The joy of watching Broadcast News in 2010 is located in being reminded, after so many reputation-battering bad decisions endured over the ensuing couple of decades, just how good the three central actors were, at this point in their careers, and specifically in this movie. Hurt, who was indelibly, mysteriously good earlier this year in The Yellow Handkerchief, seems miscast at first— you have to forgive yourself for assuming that he’s too smart an actor, too cool an intellectual presence, to convincingly convey the actively dense narcissism of a silver-spooner like Tom. But he manages to convert the imperious, steely, often superior gaze of characters in films like Altered States and The Big Chill to a protective armor that barely hides the man’s own sense of, at least initially, being in over his head. Tom gains in confidence, but Hurt hangs on to what makes the characterization interesting, an inclusive insecurity which gives way to bemusement over his nearly frictionless journey toward success.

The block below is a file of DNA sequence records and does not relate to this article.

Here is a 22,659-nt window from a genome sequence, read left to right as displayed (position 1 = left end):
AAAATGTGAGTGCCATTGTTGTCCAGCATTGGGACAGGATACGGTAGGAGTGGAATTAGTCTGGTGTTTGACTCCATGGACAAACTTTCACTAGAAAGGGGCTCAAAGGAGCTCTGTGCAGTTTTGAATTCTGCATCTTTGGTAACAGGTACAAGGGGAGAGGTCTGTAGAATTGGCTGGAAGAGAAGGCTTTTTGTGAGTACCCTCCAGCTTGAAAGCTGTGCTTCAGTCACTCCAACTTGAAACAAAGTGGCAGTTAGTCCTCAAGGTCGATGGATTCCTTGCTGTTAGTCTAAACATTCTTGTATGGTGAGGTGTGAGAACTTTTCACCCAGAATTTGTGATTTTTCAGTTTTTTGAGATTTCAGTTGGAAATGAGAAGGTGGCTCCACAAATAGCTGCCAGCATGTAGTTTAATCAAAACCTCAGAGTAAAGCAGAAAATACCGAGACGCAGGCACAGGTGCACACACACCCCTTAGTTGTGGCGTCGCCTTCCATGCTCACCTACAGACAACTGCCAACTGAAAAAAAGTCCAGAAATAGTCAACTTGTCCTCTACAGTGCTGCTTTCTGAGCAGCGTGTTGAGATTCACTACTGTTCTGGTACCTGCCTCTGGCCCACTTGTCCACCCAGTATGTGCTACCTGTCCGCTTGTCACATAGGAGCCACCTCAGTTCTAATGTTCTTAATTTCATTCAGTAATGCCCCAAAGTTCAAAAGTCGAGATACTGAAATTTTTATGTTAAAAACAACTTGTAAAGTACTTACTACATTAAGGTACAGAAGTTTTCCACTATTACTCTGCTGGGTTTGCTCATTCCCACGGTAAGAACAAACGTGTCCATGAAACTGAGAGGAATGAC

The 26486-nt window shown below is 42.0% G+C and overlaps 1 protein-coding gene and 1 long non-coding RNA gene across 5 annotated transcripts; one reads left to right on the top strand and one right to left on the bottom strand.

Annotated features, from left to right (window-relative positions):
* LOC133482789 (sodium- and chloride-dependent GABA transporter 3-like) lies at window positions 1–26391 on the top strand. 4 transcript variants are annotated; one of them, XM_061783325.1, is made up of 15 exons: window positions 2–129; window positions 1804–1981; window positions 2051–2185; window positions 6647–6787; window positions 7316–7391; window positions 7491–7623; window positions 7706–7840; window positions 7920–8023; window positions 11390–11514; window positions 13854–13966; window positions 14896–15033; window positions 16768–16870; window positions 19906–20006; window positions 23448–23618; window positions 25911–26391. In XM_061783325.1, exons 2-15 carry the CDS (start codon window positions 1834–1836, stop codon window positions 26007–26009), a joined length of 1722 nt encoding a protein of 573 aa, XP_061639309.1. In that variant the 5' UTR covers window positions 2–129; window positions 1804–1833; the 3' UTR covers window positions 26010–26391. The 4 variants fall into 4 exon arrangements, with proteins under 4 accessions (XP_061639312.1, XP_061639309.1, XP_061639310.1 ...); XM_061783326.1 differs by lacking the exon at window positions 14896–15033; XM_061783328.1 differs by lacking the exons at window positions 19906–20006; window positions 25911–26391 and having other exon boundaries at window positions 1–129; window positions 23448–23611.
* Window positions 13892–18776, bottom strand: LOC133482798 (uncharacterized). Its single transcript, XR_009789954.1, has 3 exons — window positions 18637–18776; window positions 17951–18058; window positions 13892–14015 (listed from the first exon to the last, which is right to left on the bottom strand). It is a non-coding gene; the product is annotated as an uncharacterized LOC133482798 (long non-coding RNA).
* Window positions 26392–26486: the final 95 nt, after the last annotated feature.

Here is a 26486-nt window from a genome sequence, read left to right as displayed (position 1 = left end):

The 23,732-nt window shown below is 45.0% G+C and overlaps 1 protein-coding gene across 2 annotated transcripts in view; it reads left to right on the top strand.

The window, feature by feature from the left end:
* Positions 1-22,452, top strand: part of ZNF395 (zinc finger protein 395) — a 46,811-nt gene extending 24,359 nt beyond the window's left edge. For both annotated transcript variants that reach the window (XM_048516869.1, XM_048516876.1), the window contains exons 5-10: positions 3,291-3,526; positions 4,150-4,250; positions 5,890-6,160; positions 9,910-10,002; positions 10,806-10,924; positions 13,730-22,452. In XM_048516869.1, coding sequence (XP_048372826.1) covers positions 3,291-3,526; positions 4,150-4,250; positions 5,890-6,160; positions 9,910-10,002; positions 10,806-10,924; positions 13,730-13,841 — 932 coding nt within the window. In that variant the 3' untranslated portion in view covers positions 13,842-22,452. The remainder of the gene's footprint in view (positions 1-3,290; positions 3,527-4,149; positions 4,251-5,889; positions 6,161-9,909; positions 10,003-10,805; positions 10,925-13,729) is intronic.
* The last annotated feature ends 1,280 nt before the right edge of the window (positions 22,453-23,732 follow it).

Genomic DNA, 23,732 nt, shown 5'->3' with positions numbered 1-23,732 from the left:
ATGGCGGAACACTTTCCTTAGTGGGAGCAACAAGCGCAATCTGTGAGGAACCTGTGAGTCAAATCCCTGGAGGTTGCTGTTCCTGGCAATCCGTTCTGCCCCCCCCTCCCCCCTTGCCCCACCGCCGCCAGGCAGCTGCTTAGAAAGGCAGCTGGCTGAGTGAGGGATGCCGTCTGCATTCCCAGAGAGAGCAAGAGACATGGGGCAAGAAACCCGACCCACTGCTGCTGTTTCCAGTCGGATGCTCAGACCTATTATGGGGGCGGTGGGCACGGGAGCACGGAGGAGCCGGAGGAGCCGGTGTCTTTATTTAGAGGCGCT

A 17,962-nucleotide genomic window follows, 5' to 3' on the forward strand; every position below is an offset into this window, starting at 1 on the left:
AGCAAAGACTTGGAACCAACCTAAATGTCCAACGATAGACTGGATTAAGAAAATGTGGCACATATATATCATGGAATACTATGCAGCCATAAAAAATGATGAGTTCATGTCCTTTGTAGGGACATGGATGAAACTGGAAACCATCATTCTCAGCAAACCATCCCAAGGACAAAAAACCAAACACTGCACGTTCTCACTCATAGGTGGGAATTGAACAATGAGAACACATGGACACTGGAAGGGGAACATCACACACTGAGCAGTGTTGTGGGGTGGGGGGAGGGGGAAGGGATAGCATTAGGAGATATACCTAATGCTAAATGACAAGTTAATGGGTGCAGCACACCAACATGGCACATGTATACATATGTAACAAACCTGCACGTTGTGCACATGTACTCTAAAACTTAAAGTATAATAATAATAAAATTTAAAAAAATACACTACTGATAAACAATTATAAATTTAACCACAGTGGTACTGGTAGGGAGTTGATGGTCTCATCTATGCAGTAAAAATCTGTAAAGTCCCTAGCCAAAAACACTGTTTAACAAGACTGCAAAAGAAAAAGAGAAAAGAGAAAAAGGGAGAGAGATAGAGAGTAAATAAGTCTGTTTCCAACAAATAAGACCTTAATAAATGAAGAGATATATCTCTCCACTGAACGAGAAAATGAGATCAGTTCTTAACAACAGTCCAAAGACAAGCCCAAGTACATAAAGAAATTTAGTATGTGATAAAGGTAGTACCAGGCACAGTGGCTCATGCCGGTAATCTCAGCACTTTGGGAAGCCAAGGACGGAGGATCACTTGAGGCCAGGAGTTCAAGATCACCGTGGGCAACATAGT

Hunter won an Oscar for mainlining the strident superiority at the core of Jane Campion’s The Piano, and she has never, in my estimation, looked back. And after three seasons occupying the supremely annoying concept of a fucked-up Oklahoma City cop who has a speaking relationship with her guardian angel in the execrable TV series Saving Grace (guess what Hunter’s character is named), Hunter has become fatally self-conscious and tic-ridden. In this series she is, I think, a bad actress. So it’s especially refreshing to remember just how good she was when she was coming off of Raising Arizona and offering her performance in Broadcast News. The character of Jane Craig may be one-or-two-note, but she lays into it with breathless hunger, and if nothing else you believe her. (I was actually afraid for Hurt near the end of the movie when she confronts him about a breach of ethics he’s committed and when he shrugs it off she snarls, “Oh, God, if you’re gonna be glib about this I am going to LOSE IT!”) It also helps that she’s at the center of the movie’s two best sequences, both of them cut with that same Mary Tyler Moore-esque feel for the workplace, only turned up to 11—if your blood pressure doesn’t rise a notch or two during the control room scene in which she attempts a last-minute edit of a report while the report is airing live, or the one in which she guides Tom through what she assumes will be a disaster-laden last-minute assignment to anchor a special report on some breaking news, then I would like the name of your cardiologist.